3 Ways to Celebrate the Ascension

Customs for the Feast of Our Lord’s Ascension

The Catholic Church is filled with rich and sometime forgotten gems. This Thursday, 40 days after the celebration of the resurrection of Christ, the Church in her wisdom calls us to lift our minds toward heaven in a special way. Here are some traditions and customs that you might be interested in adopting this Feast:

  1. Eat Fowl: “It was a widespread custom in many parts of Europe during the Middle Ages to eat a bird on Ascension Day, because Christ “flew” to Heaven. Pigeons, pheasants, partridges, and even crows, graced the dinner tables. In western Germany bakers and innkeepers gave their customers pieces of pastry made in the shapes of various birds. In England the feast was celebrated with games, dancing, and horse races.” (see CatholicCulture.org)
  2. Hike a Mountain: “From the very beginning of its observance as a separate festival, the Ascension had a distinctive feature in the liturgical procession which went outside the city, and usually to the top of a hill, in imitation of Christ’s leading the Apostles “out towards Bethany” (Luke 24, 50). In Jerusalem it was, of course, the original path that Christ took to the summit of the Mount of Olives. In Constantinople the suburb of Romanesia, where Saint John Chrysostom had preached his sermons on the Ascension, was chosen. In Rome, the pope was crowned by the cardinals in his chapel after the morning service, and in solemn procession conducted to the church of the Lateran. From there, after the Pontifical Mass, toward noon, the procession went to a shrine or church outside the walls. The Epistle of the Ascension was read and a prayer service held.” (see CatholicCulture.org) Perhaps this makes the Ascension a good opportunity to take advantage of the Spring season and hike a mountain near you, and read the account of the ascent in Scripture.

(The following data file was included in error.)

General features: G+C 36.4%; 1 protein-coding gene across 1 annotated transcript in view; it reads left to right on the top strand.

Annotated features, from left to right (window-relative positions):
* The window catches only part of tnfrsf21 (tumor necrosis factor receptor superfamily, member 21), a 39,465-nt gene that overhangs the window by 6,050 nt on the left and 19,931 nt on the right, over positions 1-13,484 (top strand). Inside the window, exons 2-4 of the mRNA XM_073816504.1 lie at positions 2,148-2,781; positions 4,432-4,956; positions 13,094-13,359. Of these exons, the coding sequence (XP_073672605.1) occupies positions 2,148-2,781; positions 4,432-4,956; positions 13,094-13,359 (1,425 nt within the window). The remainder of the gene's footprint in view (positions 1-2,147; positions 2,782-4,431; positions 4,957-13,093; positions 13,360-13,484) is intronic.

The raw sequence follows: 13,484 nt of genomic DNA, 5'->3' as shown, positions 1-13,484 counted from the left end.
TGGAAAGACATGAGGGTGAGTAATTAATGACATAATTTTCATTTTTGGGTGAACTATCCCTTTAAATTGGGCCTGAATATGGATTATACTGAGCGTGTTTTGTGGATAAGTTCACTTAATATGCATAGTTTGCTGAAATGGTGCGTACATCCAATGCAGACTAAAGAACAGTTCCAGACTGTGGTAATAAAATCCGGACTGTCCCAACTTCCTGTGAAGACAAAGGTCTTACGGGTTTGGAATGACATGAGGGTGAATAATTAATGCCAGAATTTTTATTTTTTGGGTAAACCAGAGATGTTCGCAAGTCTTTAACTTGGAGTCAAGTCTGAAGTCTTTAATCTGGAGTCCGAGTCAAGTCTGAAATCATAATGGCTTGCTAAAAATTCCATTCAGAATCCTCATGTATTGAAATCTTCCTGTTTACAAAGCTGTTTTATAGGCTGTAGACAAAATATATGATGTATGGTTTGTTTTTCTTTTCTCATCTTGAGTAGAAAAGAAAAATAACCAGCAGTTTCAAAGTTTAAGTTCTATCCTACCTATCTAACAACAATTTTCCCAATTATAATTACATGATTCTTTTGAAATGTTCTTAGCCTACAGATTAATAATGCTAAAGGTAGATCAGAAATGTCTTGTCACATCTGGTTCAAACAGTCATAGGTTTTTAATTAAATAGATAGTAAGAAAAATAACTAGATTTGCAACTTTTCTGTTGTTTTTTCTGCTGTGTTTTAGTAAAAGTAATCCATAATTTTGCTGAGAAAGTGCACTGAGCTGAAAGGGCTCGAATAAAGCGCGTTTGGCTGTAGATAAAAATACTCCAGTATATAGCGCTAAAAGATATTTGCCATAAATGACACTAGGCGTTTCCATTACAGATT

3. Catch Crickets: While on that mountain, you might catch some crickets and have them sing for you. In certain parts of Tuscany, particularly in Florence, a man used to gift his beloved some flowers on this Feast, and give her a cricket cage. It is uncertain how the cricket became associated with the Ascension, but the Feast is known in parts of Italy as “La Festa del Grillo” (“the Feast of the Cricket”). According to Tracy Tucciarone, of FishEaters.com,  this “custom usually takes place on the Sunday after Ascension Day, and caged crickets are sold so that children can release them.” (see Fish Eaters)

Quotations on the Glorious Ascension

That our flesh should be seated in the heavens and be worthy of worship by the Angels, Archangels, Seraphim and Cherubim is truly a great, astonishing and marvelous thing. On contemplating that, I am often struck with amazement, and I entertain exalted thoughts about mankind, for I see God’s great and abundant care for our existence.

St. John Chrysostom

O man, become a bit more sober, come to your senses. As a rational creature, recognize that God in the Highest has descended from Heaven for you, to raise you up from the earth and take you to Heaven.

St. Ephraim of Syria

By ascending to Heaven before [the eyes of] his holy disciples, Christ also showed all believers the way. Christ the Head ascended unto Heaven; His holy members, the true Christians, will ascend as well. The path had been closed to men, but by Christ’s death, it was opened. In Christ’s death, “the veil of the temple was rent in twain” (Matthew 27: 51), and the path and entrance to the Kingdom of Heaven was opened to the faithful (Hebrews 10: 19-20).

St. Tikhon of Zadonsk (Venerated by the Orthodox)

Source. https://stjohndc.org/en/orthodoxy-foundation/lessons/glorious-ascension

The Thomas More College of Liberal Arts
Six Manchester Street
Merrimack, NH 03054

Phone: (603) 880-8308
Fax: (603) 880-9280
Contact via email

Copyright © 2019 Thomas More College of Liberal Arts. All rights reserved.